Typical symptoms associated with symptomatic myocardial bridging include chest pain, palpitations, fatigue or other non-specific symptoms. In extreme cases MI or sudden cardiac death can occur. In most cases these symptoms are usually not attributed to the bridging, however it is important to seriously consider myocardial bridging in the differential diagnosis as the cause in otherwise young healthy individuals without substantial risk factors for CAD. No unified treatment or classification methods are currently in place. The best current practice per case reports and small-scale studies employ negative inotropic agents such as beta-blockers and calcium channel blockers as first line medical therapy. These are seen to decrease time in systole and increase diastole thereby increasing blood flow through the coronary vessels. AICDs are increasingly being used to prevent recurrent malignant arrhythmias that can lead to sudden cardiac death and was placement was employed in this case. Stent placement has also been attempted, but with high risk of failure, mostly due to occlusion within 1-2 years. If these fail to adequately control symptoms, surgical intervention may ultimately be necessary with myotomy or CABG. In small non-randomized studies, it has been seen that both can be effective but myotomy is seen to be associated with higher risk of ventricular rupture, bleeding, or aneurysm formation [3]. This patient underwent cardiac catheterization, however no evidence for stenosis/ischemia was seen and after discussion of the several treatment options previously mentioned, he felt placement of AICD and medical management was the better option for him. He was given instructions to not exercise, until cleared by his cardiologist on outpatient follow up visits.

Figure 2. showing extensive myocardial bridging between blue arrows. 2a during diastole and 2b during systole

The case presented demonstrates the possible malignant nature of extensive myocardial bridging in an otherwise healthy individual without risk factors for heart disease. Either symptomatic patients or individuals with extensive bridging usually greater than 25mm with evidence for ischemia or arrhythmias should be treated appropriately. This case in particular was challenging from a treatment perspective. While the patient exhibited low normal ejection fraction and troponin leak, there was no evidence of stenosis albeit a fixed perfusion deficit was seen on stress testing during follow up. While CABG and Myotomy were discussed as potential treatment options for the future, it was felt these options are promising but still controversial therapies and the patient decided to pursue medical management with Metoprolol and AICD placement for secondary prevention of malignant arrhythmia. It will be important for future similar cases to be reported so more evidence based practice can be supported with larger scale trials for more definitive treatment conclusions.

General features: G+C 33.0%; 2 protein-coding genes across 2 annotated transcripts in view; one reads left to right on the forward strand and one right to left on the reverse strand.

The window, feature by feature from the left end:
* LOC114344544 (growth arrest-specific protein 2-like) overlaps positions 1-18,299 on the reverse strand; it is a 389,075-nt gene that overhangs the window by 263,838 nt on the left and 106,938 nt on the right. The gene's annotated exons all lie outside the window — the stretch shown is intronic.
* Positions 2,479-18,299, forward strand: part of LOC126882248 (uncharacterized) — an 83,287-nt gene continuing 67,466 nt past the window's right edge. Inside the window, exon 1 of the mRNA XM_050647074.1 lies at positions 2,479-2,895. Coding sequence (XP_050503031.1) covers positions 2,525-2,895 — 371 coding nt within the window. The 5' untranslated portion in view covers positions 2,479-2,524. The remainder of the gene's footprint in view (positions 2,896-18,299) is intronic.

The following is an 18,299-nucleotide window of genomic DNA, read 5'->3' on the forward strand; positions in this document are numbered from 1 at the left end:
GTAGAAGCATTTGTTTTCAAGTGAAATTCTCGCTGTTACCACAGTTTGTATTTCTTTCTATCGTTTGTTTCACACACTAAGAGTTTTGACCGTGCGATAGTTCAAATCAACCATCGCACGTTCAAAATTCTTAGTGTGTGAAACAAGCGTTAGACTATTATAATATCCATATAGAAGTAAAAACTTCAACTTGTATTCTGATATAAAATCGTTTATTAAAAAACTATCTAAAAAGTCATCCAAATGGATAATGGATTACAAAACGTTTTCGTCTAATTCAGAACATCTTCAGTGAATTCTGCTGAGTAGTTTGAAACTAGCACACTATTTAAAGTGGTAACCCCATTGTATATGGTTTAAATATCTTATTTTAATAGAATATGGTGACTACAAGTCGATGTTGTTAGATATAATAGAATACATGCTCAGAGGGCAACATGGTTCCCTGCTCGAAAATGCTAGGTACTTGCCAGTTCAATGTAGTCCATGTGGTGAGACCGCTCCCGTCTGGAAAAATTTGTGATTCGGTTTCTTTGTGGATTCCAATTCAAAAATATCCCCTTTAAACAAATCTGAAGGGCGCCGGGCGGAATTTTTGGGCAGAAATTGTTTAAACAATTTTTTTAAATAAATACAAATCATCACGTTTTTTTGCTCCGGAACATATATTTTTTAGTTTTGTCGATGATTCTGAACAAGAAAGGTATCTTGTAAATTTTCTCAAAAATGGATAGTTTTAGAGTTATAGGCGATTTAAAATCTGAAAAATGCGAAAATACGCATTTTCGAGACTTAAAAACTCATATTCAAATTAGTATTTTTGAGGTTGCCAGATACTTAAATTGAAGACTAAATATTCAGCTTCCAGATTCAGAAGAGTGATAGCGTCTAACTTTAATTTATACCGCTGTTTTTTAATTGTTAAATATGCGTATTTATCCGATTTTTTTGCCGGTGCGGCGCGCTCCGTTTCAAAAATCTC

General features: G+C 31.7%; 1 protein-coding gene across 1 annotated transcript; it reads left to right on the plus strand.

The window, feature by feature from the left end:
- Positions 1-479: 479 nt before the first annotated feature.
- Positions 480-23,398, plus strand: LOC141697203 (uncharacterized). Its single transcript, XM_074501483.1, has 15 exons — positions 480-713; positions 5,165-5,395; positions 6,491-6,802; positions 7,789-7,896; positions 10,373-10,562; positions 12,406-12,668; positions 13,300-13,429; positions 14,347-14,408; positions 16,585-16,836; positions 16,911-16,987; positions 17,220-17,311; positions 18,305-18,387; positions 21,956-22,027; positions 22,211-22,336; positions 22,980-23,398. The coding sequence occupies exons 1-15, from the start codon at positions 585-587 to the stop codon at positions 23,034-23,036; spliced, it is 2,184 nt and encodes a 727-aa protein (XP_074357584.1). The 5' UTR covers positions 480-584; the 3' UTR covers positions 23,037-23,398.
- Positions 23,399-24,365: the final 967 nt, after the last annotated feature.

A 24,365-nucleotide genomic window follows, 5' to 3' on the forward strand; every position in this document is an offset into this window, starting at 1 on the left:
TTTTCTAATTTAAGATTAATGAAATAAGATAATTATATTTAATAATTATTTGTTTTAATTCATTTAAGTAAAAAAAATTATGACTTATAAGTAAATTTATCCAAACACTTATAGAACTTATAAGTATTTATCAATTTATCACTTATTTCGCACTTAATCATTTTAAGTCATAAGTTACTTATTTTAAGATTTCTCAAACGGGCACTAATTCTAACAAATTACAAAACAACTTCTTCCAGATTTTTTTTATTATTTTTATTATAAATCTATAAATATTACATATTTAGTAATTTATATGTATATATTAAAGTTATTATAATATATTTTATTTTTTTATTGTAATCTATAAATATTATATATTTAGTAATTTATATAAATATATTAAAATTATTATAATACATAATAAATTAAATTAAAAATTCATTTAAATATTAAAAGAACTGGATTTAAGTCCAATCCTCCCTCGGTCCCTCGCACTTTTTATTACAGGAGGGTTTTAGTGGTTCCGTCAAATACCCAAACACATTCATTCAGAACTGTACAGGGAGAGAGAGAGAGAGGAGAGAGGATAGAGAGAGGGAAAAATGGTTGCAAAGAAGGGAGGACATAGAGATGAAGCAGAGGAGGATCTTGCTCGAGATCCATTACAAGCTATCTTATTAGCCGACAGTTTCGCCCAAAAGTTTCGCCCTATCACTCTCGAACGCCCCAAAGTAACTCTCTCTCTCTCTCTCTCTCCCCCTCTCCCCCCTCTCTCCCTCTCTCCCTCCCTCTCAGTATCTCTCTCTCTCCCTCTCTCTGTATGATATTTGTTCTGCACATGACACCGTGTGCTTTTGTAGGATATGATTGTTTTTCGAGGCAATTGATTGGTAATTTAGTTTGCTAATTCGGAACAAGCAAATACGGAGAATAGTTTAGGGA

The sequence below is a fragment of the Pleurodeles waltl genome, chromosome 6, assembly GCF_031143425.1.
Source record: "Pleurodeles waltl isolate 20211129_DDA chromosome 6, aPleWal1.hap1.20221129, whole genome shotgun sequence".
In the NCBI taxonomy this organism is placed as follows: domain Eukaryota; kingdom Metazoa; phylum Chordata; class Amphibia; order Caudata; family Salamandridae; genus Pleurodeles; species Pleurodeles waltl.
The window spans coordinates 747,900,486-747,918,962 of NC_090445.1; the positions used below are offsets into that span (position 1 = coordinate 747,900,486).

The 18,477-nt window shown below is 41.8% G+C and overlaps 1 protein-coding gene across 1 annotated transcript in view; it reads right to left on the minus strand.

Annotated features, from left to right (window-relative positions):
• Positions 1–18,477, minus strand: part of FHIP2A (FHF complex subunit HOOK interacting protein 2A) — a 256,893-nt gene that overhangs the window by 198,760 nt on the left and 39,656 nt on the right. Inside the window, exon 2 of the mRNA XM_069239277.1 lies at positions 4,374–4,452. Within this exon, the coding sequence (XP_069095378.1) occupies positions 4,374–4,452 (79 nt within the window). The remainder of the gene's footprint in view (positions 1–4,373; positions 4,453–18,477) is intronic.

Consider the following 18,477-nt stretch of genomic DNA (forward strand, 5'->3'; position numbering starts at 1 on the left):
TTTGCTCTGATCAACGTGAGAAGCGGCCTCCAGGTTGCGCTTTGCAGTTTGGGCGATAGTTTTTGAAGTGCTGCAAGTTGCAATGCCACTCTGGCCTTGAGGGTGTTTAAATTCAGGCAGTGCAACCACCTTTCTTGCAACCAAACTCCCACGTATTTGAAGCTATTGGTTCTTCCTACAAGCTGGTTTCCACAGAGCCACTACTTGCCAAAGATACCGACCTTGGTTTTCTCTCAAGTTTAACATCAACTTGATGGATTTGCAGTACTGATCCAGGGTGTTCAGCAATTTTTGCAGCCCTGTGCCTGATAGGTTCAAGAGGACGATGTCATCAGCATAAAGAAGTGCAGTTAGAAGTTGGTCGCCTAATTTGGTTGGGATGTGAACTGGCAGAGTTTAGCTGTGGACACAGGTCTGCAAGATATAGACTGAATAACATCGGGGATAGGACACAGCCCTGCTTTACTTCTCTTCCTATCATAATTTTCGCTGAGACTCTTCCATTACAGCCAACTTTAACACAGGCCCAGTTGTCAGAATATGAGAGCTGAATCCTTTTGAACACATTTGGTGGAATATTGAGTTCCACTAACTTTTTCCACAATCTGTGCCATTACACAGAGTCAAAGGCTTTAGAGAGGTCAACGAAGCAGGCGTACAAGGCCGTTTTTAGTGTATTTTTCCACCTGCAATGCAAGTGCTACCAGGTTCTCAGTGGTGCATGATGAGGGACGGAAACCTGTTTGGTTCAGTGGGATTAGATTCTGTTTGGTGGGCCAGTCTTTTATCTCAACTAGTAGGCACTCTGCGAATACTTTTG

4. Conclusion

This case demonstrates an uncommon cause for sudden cardiac arrest in the young, which is more commonly caused by arrhythmia or hypertrophic cardiomyopathy. The finding of myocardial bridging as an anatomic variant can be of clinical importance with extensive bridging as was seen in our patient. There is currently no consensus therapeutic intervention. Beta-blockers are one option as they can reduce cardiac contractility while increasing time in diastole, thus decreasing coronary artery compression in those with myocardial bridging. AICD placement is another non-surgical treatment that can help prevent arrhythmia caused by extensive myocardial bridging from leading to sudden cardiac death. If these medical therapies fail, surgical intervention may be necessary with myotomy or CABG. It is important to determine whether myocardial bridging is the cause of cardiac symptomatology and this case helps demonstrate an otherwise “benign” condition as the cause of sudden cardiac death in young, healthy individuals.

Acknowledgements

None.

Statement of Competing Interests

The authors do not have any statement of competing interests.

Abbreviations

AICD = Automatic Implantable Cardioverter-Defibrillator

BMI = Body Mass Index

CABG = Coronary Artery Bypass Grafting

CAD = Coronary Artery Disease

CPR = Cardiopulmonary Resuscitation.

References